Q&A: Contacting the Board

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Q. We are a small Manhattan co-op of not-well-informed owners and renters. Our management is primarily a rental company, and often does things contrary to our proprietary lease, bylaws, and business corporation law. I often email my concerns and state the regulations governing an issue. I address the emails to “Board of Directors,” but the only address I have been given is the management company. I am not confident that they are passed on to board members. Am I entitled to the email addresses of the board and shareholders? When I request them, I am told by the manager that it is personal information.

            —Looking to Bypass Management

A. Slava Hazin, partner at New York law firm Warshaw Burstein and president of his condominium association, replies, “The board members are residents of the building. If management refuses to provide email addresses for the board members, write a letter to the board or print out the emails and deliver them to each board member individually; or, if there is concierge, give the letters to the concierge to deliver to the board members.”

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  • The mgm refused to fix the roof and so many apartments has a leak inside the house. The super comes and fixed the walls and then again it’s raining and the same thing happens. Any advice?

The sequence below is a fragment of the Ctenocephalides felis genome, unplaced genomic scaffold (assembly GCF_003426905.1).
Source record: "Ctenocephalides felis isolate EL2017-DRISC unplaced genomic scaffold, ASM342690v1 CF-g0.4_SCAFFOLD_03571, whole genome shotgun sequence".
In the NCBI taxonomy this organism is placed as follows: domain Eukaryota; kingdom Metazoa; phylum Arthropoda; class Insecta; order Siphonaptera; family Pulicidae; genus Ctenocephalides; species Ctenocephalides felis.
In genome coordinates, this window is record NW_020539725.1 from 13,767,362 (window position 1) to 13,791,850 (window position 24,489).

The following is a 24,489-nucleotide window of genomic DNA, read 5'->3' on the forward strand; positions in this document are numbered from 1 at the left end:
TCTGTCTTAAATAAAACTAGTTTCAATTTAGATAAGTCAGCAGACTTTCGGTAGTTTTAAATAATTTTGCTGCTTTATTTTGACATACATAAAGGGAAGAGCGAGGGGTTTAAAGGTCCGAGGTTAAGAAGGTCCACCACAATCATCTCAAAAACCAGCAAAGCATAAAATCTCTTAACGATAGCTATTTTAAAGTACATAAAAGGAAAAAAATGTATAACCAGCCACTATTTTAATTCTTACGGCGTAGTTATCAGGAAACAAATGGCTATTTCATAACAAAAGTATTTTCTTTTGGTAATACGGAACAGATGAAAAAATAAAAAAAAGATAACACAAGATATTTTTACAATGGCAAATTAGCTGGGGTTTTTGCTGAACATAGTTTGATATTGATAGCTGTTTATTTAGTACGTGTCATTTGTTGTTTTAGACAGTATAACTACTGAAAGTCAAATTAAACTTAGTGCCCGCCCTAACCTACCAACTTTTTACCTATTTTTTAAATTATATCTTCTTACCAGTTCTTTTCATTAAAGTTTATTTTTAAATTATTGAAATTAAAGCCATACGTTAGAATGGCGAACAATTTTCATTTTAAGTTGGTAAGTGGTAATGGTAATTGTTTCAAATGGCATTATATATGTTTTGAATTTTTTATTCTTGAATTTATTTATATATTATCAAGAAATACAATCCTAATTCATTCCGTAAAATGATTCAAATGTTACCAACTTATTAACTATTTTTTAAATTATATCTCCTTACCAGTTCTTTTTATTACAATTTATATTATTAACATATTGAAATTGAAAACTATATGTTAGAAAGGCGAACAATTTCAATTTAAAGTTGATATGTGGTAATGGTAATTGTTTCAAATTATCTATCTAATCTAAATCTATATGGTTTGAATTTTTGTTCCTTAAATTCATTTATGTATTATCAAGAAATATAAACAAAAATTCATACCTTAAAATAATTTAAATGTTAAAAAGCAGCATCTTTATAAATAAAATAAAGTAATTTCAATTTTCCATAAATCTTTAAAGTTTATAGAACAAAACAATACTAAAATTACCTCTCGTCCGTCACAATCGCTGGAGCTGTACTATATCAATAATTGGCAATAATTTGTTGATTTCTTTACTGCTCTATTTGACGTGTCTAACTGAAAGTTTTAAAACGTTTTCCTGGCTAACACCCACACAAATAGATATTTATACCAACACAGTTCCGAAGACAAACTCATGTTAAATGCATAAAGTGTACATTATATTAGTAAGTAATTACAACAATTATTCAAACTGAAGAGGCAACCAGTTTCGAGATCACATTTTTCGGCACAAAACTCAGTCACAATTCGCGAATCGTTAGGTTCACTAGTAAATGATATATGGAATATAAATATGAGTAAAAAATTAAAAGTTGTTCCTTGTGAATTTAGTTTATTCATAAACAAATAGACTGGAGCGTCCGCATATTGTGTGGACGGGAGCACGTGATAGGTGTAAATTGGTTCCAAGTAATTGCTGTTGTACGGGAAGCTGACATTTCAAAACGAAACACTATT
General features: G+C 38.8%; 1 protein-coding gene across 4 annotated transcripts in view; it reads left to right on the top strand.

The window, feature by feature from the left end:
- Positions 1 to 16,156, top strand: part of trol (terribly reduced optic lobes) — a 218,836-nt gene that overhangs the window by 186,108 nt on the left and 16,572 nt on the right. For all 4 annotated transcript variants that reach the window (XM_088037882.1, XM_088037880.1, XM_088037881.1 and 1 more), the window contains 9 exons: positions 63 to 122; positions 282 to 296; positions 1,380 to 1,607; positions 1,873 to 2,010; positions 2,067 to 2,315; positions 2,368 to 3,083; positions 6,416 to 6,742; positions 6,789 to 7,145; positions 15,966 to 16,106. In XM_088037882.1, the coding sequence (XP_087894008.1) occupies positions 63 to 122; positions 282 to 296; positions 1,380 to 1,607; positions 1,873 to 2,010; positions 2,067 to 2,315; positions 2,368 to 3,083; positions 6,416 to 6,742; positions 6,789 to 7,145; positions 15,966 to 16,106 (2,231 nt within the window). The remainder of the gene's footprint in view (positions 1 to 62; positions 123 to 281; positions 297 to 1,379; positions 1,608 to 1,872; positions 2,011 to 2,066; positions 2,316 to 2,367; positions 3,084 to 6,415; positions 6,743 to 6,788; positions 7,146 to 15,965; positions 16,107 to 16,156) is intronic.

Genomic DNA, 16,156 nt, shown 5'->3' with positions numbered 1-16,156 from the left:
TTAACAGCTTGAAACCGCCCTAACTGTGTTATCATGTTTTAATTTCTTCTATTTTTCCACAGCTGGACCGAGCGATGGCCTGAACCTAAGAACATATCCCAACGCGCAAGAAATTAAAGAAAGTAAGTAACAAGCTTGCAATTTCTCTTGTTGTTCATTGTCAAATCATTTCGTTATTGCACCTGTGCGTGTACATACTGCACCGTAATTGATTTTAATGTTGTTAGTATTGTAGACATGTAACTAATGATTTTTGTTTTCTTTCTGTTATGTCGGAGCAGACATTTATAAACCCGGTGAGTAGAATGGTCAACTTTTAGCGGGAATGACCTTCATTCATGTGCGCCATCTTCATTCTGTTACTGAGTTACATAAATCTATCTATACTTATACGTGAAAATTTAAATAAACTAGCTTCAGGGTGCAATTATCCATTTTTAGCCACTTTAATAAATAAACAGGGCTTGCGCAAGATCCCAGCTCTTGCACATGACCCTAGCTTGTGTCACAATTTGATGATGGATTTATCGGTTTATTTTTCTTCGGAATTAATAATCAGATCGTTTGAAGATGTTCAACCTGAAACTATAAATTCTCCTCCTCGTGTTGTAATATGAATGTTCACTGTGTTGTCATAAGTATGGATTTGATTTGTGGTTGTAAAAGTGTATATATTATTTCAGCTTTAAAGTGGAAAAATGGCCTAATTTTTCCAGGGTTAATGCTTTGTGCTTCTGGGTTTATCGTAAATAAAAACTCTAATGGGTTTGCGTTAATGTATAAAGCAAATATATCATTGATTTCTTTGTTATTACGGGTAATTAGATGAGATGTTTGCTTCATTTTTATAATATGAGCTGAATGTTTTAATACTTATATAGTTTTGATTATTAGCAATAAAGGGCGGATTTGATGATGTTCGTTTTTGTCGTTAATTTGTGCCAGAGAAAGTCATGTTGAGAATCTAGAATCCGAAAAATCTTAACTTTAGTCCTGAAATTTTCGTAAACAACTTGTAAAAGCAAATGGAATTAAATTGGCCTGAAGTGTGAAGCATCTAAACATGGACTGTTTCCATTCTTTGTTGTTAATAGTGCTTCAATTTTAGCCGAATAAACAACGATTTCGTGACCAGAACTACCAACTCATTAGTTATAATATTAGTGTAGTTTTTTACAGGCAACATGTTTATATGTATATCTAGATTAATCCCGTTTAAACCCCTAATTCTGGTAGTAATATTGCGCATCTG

• You haven’t indicated if you live in a Condo, Co-op, or rental. If a rental you might have to continue to communicate with the super and gain his cooperation; he should be communicating as well with building owner. If the leak is common in a number of units the leak is very likely originating from within the walls, suggesting a problem with radiator, piping, or even roofing problems, (erosion, rust, construction aging or damage) that is common in older buildings particularly around window frames. Paint and plaster literally dissolve and flake away into a powdery glob on window sills. The damage occurring then exposes the interior lintel, a horizontal metal support across the top of a door or window. It’s primary function is to bare the weight from above. If you live in a condo your ownership leaves you with the responsibility of investigating the damages and remedies with a professional, and possibly take care of all costs. In a Coop if the damages are clearly coming from within (behind) the walls remedies might be the responsibility of the building, which might the require the attention of the Super working directly with building management. Photograph the damages (periodically, if it gets worse and no attention is given to solving the issue); share with Super, co-op board, and management. Keep clear records of ALL communications and time-lines. Good luck.